Would you consider this to be doing math the old-fashioned way? Instead of going with silicon-based switching (ie: transistors) this 4-bit adder uses mechanical relays. We like it for its mess of wires (don’t miss the “assembly” page which is arguably the juiciest part of the project). We like it for the neat and tidy finished product. And we like it for the clicky-goodness which surely must bloom from its operation; but alas, we didn’t find a video to stand as testament to this hypothesis.
The larger of the two images seen above is from the register memory stage of the build. The black relay in the bottom right is joined by a ring of siblings that are added around the perimeter of the larger relays before the entire thing is planted in the project box.
Sure, simulators are a great way to understand building blocks of logic structures like an adder. But there’s no better way to fully grip the abstraction of silicon logic than to build one from scratch. Still hovering on our list of “someday” projects is this wooden adder.
Back in the olden days when computers were both analog and digital, making RAM was actually very hard. Without transistors, the only purely electronic means of building a memory system was vacuum tubes; It could have been done, but for any appreciable amount of RAM means an insane amount of tubes, power, and high failure rates.
One of the solutions for early RAM was something called a delay line. This device used ultrasonic transducers to send a pulse through a medium (usually mercury filled tubes heated to 40°C) and reads it out at the other end. The time between the pulse being sent and received is just enough to serve as a very large, small capacity RAM.
Heated tubes filled with hundreds of pounds of mercury isn’t something you’d want sitting around for a simple electronics project. You can, however, build one out of a Radio Shack Electronics Learning Lab, a speaker, and a microphone.
[Joe] designed his delay line using an op-amp to amplify the train of acoustic pulses traveling through the air. A compactor picks up these pulses and sends them into a flip-flop. A decade counter and oscillator provide the timing of the pulses and a way to put each bit in the delay line. When a button on the electronics lab is pressed, a ‘tick’ is sent into the speaker where it travels across [Joe]’s basement, into the microphone, and back into the circuit.
The entire setup is able to store ten bits of information in the air, with the data conveniently visualized on an oscilloscope. It’s not a practical way to store data in any way, shape, or form, but it is an interesting peek into the world before digital everything.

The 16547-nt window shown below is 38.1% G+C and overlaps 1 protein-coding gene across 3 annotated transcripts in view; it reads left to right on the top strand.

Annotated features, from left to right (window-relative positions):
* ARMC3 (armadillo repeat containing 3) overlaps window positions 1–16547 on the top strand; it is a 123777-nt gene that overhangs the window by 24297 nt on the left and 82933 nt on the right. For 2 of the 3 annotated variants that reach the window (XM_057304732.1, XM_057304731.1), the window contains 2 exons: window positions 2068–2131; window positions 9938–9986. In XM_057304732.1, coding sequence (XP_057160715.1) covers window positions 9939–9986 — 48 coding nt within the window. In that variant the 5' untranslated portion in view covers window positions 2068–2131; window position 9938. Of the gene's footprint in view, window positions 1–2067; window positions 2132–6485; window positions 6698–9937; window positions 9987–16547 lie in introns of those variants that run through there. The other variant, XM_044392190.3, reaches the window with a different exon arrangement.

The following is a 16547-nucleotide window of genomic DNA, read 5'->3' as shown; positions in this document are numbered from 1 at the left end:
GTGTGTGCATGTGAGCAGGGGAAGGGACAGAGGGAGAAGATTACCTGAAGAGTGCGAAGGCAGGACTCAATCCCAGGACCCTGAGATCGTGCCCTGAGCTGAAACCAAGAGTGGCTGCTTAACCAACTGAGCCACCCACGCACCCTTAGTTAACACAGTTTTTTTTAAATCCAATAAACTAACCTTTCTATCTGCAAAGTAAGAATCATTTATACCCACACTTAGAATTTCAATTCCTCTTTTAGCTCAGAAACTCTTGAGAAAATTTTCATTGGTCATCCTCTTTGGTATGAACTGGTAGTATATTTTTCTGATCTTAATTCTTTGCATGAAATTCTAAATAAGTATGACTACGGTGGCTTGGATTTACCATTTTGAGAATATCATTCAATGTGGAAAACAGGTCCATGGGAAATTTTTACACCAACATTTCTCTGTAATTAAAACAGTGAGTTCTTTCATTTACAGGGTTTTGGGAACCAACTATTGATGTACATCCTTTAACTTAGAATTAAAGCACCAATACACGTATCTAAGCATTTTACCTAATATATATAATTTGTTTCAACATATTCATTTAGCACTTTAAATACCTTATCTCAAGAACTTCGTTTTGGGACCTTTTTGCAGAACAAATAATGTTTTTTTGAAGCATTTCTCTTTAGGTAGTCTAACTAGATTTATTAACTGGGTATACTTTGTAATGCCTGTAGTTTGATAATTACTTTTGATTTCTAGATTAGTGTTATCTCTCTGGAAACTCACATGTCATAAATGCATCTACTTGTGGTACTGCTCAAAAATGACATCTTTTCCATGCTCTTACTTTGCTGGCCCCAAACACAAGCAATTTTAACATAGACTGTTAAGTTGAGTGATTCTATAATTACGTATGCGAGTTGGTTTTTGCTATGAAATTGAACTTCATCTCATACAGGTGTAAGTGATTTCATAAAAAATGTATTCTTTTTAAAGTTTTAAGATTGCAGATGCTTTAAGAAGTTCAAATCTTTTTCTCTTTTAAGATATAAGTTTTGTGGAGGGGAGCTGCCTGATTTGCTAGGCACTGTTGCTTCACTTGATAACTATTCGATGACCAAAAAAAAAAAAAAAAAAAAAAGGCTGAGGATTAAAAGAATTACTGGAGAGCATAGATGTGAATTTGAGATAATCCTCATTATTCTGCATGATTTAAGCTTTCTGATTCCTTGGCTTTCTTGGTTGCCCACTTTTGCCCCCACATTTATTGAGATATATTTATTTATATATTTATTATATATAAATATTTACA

Continue reading “Acoustic Delay Line Memory”
We’ve seen NAND and NOR logic gates – the building blocks of everything digital – made out of everything from marbles to Minecraft redstone. [kos] has outdone himself this time with a logic circuit we’ve never seen before. It’s based on magnets and induction, making a NOR gate out of nothing but a ferrite core, some wire, and a diode.
The theory of operations for this magnetic NOR gate goes as follows: If two of the input windings around the core have current passing in different directions, the fields cancel out. This could either be done by positive or negative voltages, or by simply changing the phase of the winding. To keep things simple, [kos] chose the latter. The truth table for a simple two-input, one-output gate gets pretty complicated (or exceedingly cool if you’d like to build a trinary computer), so to get absolute values of 1 and 0, a separate ‘clock’ winding was also added to the core.
One thing to note about [kos]’ gate is its innovation on techniques described in the relevant literature. Previously, these kinds of magnetic gates were built with square ferrites, while this version can work with any magnetic core.
While this isn’t a very practical approach towards building anything more complex than a memory cell, it is an exercise of what could have been in an alternate universe where tube technology and the transistor just didn’t happen.
When a normal alarm clock just won’t do, the only option is to build your own, entirely out of discrete logic chips. [jvok] built this alarm clock for last year’s 7400 Logic Competition. In a desire to go against the grain a little bit, [jvok] decided to use 4000-series logic chips. It was allowed under the rules, and the result is a wonderful example of what can be done without a microcontroller.